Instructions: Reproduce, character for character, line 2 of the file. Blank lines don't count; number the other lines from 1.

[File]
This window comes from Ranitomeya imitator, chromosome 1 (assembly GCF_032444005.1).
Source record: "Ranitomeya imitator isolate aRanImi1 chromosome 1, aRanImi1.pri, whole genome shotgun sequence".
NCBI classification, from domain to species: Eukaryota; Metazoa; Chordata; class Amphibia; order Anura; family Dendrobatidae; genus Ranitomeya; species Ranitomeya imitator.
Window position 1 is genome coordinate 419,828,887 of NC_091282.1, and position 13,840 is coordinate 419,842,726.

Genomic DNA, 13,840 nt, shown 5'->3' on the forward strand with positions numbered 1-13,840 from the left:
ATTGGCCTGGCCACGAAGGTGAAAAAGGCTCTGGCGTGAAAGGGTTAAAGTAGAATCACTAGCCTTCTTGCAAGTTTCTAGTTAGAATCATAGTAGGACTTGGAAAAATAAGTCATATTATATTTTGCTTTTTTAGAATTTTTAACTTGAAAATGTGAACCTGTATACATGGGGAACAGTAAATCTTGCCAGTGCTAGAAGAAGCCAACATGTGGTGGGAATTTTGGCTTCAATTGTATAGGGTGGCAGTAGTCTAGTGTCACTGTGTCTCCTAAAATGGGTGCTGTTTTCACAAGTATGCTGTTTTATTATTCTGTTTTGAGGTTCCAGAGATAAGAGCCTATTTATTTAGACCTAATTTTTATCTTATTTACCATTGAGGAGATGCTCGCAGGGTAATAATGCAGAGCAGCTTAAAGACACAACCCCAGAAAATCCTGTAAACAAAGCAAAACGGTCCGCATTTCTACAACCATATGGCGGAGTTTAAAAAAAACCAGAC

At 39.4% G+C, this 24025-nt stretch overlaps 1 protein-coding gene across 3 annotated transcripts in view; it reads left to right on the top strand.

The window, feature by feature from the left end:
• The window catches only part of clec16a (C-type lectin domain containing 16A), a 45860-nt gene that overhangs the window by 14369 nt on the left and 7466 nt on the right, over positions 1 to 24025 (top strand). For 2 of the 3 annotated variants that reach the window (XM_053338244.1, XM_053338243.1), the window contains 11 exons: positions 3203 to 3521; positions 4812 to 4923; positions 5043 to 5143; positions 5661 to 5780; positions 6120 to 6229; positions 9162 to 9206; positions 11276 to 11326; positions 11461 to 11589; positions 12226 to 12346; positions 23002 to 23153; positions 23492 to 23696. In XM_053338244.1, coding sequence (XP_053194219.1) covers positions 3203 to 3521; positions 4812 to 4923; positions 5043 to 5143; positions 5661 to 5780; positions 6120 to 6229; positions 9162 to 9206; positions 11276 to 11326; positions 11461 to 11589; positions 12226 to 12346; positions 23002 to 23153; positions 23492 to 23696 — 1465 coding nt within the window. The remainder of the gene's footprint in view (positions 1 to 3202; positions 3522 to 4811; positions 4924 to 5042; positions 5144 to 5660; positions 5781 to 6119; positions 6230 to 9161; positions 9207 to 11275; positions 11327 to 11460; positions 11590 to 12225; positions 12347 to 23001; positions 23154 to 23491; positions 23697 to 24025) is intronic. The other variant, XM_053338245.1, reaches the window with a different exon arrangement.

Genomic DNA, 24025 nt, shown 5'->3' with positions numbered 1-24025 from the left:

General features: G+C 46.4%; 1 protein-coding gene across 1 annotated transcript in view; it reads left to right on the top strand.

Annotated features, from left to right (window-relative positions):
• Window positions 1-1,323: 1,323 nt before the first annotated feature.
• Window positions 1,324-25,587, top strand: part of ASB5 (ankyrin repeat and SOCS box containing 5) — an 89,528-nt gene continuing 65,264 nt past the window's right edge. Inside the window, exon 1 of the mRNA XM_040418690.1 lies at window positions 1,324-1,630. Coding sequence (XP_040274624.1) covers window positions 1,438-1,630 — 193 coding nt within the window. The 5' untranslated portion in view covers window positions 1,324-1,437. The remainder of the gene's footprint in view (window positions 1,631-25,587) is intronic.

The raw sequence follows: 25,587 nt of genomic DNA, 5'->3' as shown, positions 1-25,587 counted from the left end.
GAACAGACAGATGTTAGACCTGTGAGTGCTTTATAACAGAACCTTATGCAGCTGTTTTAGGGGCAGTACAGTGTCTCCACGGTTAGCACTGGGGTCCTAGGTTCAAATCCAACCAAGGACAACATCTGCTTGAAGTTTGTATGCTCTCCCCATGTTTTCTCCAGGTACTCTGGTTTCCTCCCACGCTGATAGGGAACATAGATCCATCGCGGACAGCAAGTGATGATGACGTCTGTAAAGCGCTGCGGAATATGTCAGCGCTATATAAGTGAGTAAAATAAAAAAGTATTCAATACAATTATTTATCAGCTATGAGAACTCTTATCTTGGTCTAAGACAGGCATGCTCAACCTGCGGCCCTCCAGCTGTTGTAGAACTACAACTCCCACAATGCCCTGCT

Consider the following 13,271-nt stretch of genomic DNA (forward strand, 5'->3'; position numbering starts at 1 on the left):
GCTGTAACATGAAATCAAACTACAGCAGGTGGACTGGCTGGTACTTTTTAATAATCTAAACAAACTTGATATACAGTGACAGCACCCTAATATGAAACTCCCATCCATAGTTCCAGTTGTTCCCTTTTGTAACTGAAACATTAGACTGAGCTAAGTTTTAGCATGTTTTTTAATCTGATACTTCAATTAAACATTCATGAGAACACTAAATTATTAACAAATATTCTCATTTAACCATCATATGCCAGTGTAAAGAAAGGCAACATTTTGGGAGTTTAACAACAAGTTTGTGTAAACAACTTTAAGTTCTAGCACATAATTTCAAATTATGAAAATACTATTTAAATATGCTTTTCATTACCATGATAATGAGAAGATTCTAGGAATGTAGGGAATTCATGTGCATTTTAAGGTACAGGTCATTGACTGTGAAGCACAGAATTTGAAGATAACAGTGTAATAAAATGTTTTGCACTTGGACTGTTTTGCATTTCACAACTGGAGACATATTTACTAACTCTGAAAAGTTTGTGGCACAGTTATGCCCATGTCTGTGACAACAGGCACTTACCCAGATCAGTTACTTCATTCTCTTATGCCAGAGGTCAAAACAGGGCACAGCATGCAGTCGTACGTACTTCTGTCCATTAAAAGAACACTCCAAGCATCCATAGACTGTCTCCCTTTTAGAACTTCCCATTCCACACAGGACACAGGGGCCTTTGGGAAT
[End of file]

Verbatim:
Source record: "Ranitomeya imitator isolate aRanImi1 chromosome 1, aRanImi1.pri, whole genome shotgun sequence".